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Can Vitamins Prevent Cancer?

By: Suzanne Elvidge BSc (hons), MSc - Updated: 16 Sep 2012 |
 
Can Vitamins Prevent Cancer?

There have been a lot of clinical studies looking at the effects of vitamins and cancer. The results can seem to be rather confusing, but it seems that some vitamins do help protect against cancer but that others don’t, and different combinations can help different groups of people. It is also possible that vitamins from food are more effective than vitamins from supplements. There are more studies under way.

Rather than taking supplements, healthy eating, with a diet high in fibre and low in fat, and including plenty of fruit and vegetables, seems to reduce the risk of cancer overall, as well as reducing the risk of diabetes, obesity, heart disease and high blood pressure.

Antioxidant Vitamins and Cancer

In a study following around 15,000 male doctors in the USA, taking vitamin C or vitamin E supplements made no difference in the number of cancers, including prostate cancer.

In a study known as the Chinese Cancer Prevention Study, healthy Chinese people taking a combination of beta-carotene (a vitamin A precursor – changes to vitamin A in the body), vitamin E, and selenium showed a reduced rate of gastrointestinal cancer, and of cancer overall.

Antioxidant Vitamins and Gastrointestinal Cancer

Researchers reviewed 14 studies that looked at over 170,000 people taking antioxidant supplements that included vitamins A, C and E. These had no effect on levels of gastrointestinal cancers (gut cancers).

Antioxidant Vitamins and Cervical Cancer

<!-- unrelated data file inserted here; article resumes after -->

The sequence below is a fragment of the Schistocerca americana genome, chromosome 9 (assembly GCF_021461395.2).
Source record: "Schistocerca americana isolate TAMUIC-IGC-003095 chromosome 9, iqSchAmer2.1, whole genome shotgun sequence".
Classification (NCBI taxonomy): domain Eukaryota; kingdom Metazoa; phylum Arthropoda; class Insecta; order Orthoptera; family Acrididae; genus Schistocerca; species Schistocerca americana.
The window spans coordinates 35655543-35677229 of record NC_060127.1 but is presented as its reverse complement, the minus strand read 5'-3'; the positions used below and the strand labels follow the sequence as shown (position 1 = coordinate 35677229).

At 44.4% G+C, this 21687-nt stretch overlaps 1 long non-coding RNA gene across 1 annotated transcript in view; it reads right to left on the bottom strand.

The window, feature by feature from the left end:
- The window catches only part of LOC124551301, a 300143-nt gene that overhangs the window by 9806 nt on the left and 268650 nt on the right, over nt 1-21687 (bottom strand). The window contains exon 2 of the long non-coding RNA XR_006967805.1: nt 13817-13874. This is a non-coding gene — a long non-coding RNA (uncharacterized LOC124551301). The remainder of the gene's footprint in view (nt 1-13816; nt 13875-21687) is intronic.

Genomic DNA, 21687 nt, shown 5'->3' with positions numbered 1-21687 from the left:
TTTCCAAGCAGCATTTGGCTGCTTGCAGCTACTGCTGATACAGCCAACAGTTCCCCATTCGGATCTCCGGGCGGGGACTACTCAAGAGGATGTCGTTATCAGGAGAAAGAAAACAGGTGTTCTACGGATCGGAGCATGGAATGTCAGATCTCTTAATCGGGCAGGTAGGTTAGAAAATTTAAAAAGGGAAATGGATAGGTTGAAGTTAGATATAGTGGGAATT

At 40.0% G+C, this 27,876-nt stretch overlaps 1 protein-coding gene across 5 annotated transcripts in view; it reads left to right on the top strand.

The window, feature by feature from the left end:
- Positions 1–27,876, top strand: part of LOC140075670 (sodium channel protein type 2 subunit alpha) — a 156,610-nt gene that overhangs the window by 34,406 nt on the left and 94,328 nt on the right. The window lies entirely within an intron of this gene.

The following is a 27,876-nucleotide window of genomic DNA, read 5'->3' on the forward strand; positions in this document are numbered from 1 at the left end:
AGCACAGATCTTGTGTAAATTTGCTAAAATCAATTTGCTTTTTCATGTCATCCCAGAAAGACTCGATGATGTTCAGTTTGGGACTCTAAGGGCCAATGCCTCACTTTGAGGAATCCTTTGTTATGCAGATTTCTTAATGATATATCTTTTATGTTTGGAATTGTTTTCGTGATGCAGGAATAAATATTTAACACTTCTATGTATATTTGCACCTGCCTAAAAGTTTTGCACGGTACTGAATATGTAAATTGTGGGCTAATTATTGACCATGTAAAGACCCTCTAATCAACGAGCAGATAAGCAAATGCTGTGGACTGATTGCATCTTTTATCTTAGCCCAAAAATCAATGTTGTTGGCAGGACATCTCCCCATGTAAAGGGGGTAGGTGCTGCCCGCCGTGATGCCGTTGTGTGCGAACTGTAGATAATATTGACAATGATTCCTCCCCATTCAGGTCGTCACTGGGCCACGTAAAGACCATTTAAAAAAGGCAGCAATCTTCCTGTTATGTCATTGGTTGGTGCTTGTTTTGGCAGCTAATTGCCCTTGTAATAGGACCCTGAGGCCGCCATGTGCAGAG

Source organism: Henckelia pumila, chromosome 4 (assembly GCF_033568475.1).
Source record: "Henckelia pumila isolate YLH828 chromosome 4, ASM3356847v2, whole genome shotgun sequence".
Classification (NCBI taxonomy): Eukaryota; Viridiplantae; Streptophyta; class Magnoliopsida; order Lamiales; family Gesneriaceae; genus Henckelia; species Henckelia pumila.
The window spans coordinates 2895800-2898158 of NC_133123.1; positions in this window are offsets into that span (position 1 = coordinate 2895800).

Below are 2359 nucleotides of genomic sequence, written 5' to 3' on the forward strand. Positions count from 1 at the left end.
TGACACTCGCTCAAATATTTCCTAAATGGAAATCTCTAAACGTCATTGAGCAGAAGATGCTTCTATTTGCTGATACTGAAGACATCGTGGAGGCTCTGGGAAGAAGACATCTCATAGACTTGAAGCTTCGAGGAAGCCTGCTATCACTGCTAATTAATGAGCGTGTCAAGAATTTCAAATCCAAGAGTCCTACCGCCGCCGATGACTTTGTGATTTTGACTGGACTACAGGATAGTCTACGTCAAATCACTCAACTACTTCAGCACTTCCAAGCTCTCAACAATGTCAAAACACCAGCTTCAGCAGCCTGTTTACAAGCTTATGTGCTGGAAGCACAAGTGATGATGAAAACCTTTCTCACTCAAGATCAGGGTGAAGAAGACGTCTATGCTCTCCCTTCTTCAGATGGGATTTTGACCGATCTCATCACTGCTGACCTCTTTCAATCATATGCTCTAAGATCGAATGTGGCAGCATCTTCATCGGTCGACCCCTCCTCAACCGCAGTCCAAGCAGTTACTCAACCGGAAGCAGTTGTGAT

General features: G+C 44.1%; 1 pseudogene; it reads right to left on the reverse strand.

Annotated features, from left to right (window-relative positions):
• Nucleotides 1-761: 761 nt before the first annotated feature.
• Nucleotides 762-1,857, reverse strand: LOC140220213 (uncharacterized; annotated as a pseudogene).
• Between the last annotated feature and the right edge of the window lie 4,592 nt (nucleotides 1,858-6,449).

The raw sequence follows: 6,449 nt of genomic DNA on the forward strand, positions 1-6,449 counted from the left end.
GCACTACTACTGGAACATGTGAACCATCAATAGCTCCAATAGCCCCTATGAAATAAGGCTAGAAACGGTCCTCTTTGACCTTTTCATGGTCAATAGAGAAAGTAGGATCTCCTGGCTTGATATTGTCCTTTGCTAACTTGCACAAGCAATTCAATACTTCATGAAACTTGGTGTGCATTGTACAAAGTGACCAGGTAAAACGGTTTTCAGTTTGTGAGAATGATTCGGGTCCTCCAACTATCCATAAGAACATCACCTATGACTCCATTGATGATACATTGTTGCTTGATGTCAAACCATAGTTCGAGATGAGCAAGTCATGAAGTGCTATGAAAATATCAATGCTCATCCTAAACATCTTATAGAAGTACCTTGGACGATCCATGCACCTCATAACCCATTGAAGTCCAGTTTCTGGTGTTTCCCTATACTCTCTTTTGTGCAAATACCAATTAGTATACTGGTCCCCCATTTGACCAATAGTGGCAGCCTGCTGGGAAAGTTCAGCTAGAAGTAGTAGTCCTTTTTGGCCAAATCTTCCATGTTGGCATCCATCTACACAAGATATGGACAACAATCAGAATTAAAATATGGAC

In a study published in 2010, women who had high levels of vitamins A and C (from diet or supplements) showed fewer cases of cervical cancer compared with women who had lower levels of the vitamins.

Vitamin A

In a study of male smokers in Finland, it appears that beta-carotene (a precursor of vitamin A) may increase lung cancer rates.

A study of US doctors suggested that beta-carotene had no effect on cancer rates generally.

B Vitamins

In a study of vitamin B6 (pyridoxine), vitamin B9 (folic acid) and vitamin B12 (cobalamin), women took supplements containing these B vitamins for around seven years. The women that took the supplements had the same numbers of cancers as the women who had not taken supplements, therefore the extra vitamins had no effect on their risk of breast cancer specifically, or of any cancer generally.

Vitamin B6 may reduce the risk of lung cancer in smokers and non-smokers. A study published in June 2010 showed that people who had higher levels of vitamin B6 in their blood had a lower chance of getting lung cancer, but the researchers say that there need to be more studies to find out whether taking vitamin B6 will actually reduce the number of people getting lung cancer.

Combinations of B vitamins (vitamin B2 and vitamin B6) seem to reduce the risk of colorectal cancer.

Vitamin D

Increasing the amount of vitamin D in the diet, in combination with extra exposure to the sun, may reduce the risk of breast and colorectal cancer, according to studies published in 2007 and 2005.

Vitamin E

A meta-analysis (a study that combines the results of a group of studies) of 12 studies involving 167,025 people showed that vitamin E supplements may reduce the number of men that develop prostate cancer. However, some studies show that this vitamin has no effect.

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